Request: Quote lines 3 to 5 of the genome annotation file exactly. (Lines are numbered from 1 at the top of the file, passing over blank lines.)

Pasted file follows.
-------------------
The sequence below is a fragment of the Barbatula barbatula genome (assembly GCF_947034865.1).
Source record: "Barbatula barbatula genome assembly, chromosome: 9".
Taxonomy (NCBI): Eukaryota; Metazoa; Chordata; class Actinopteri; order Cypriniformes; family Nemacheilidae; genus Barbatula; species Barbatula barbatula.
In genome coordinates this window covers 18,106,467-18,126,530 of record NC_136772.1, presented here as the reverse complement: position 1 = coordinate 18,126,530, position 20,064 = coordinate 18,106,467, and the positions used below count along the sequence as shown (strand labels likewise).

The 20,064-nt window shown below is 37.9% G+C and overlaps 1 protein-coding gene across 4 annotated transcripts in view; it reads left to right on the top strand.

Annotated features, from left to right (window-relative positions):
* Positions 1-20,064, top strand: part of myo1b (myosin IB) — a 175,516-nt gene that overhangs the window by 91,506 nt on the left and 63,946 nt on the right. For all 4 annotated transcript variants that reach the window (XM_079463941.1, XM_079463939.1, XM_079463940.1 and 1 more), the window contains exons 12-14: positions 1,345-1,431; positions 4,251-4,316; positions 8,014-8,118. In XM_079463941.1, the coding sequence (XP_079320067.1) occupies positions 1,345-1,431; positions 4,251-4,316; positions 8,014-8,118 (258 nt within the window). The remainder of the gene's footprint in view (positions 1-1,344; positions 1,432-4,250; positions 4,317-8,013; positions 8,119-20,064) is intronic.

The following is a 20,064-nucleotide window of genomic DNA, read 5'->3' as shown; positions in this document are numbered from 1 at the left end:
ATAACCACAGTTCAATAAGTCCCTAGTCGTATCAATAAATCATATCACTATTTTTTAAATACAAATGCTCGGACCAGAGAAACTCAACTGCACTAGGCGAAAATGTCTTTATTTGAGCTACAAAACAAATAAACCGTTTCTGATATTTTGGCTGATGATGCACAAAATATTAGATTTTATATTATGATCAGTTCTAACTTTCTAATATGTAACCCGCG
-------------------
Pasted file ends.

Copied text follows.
Taxonomy (NCBI): Eukaryota; Metazoa; Chordata; class Actinopteri; order Cypriniformes; family Nemacheilidae; genus Barbatula; species Barbatula barbatula.
In genome coordinates this window covers 18,106,467-18,126,530 of record NC_136772.1, presented here as the reverse complement: position 1 = coordinate 18,126,530, position 20,064 = coordinate 18,106,467, and the positions used below count along the sequence as shown (strand labels likewise).

The 20,064-nt window shown below is 37.9% G+C and overlaps 1 protein-coding gene across 4 annotated transcripts in view; it reads left to right on the top strand.